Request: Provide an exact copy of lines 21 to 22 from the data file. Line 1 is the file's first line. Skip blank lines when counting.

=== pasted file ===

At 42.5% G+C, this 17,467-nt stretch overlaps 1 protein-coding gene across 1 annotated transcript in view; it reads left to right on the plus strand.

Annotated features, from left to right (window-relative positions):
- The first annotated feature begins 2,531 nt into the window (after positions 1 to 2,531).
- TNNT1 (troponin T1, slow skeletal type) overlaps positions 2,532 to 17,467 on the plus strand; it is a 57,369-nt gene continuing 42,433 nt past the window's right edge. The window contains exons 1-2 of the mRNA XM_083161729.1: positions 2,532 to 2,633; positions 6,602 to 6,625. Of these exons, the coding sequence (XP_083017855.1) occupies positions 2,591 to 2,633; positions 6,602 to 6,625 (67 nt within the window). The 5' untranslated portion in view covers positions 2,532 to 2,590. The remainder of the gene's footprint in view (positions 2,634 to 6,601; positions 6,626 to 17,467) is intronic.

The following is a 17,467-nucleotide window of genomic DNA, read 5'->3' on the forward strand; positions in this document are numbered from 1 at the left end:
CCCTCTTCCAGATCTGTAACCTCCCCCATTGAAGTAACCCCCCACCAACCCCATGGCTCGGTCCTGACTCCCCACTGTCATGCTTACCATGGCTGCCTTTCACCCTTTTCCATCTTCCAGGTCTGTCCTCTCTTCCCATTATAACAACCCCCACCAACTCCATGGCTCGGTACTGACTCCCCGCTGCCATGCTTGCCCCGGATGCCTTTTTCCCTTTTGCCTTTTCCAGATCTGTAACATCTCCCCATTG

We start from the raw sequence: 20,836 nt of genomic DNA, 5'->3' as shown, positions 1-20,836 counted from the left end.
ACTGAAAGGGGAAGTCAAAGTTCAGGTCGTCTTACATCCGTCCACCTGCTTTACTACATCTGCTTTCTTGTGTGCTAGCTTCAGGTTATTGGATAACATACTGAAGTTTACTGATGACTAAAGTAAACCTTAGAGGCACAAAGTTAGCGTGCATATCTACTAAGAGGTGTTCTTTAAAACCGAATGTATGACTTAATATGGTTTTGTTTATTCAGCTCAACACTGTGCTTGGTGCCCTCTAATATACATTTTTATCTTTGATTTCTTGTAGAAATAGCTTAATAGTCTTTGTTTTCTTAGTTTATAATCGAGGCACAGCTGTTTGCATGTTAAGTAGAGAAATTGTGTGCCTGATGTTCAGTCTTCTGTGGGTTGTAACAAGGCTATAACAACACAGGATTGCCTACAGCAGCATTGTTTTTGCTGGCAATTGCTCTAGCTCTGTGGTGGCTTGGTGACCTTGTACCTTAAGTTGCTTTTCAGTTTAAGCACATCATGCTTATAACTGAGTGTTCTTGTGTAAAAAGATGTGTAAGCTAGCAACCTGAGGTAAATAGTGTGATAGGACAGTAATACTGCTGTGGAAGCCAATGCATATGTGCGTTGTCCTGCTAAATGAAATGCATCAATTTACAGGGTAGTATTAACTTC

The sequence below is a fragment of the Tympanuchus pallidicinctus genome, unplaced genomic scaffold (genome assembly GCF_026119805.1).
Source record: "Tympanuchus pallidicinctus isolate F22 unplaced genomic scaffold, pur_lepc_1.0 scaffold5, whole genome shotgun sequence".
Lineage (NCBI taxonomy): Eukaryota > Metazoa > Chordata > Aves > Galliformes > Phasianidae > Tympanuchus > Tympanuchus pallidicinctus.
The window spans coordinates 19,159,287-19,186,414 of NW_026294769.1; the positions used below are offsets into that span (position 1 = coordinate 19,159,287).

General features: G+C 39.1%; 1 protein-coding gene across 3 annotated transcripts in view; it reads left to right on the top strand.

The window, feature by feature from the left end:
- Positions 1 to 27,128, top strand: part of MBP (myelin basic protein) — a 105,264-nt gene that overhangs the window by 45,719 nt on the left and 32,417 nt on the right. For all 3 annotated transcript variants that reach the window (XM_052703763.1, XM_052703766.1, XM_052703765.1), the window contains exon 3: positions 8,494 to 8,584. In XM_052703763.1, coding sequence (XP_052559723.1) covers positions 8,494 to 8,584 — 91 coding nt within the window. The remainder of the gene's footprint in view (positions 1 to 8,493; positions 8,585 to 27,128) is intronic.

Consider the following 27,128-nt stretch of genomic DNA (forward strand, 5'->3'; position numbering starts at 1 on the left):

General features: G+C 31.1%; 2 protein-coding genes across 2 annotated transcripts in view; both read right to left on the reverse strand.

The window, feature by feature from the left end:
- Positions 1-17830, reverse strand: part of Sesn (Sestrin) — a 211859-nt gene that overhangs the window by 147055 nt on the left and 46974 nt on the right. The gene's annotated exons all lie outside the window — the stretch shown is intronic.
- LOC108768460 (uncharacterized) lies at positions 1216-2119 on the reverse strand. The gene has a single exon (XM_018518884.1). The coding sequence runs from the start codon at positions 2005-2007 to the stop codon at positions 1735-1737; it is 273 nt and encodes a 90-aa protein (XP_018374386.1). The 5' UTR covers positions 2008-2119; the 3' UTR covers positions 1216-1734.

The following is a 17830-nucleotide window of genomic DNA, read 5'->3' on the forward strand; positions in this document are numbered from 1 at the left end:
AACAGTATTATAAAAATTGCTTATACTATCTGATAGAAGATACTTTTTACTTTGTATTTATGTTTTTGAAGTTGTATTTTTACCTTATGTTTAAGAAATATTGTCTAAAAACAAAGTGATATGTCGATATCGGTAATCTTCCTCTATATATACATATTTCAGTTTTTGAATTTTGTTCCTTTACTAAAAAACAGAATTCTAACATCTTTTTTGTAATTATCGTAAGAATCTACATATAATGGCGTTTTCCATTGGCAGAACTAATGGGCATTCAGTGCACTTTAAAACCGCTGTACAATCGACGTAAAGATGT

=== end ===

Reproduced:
The following is a 17830-nucleotide window of genomic DNA, read 5'->3' on the forward strand; positions in this document are numbered from 1 at the left end:
AACAGTATTATAAAAATTGCTTATACTATCTGATAGAAGATACTTTTTACTTTGTATTTATGTTTTTGAAGTTGTATTTTTACCTTATGTTTAAGAAATATTGTCTAAAAACAAAGTGATATGTCGATATCGGTAATCTTCCTCTATATATACATATTTCAGTTTTTGAATTTTGTTCCTTTACTAAAAAACAGAATTCTAACATCTTTTTTGTAATTATCGTAAGAATCTACATATAATGGCGTTTTCCATTGGCAGAACTAATGGGCATTCAGTGCACTTTAAAACCGCTGTACAATCGACGTAAAGATGT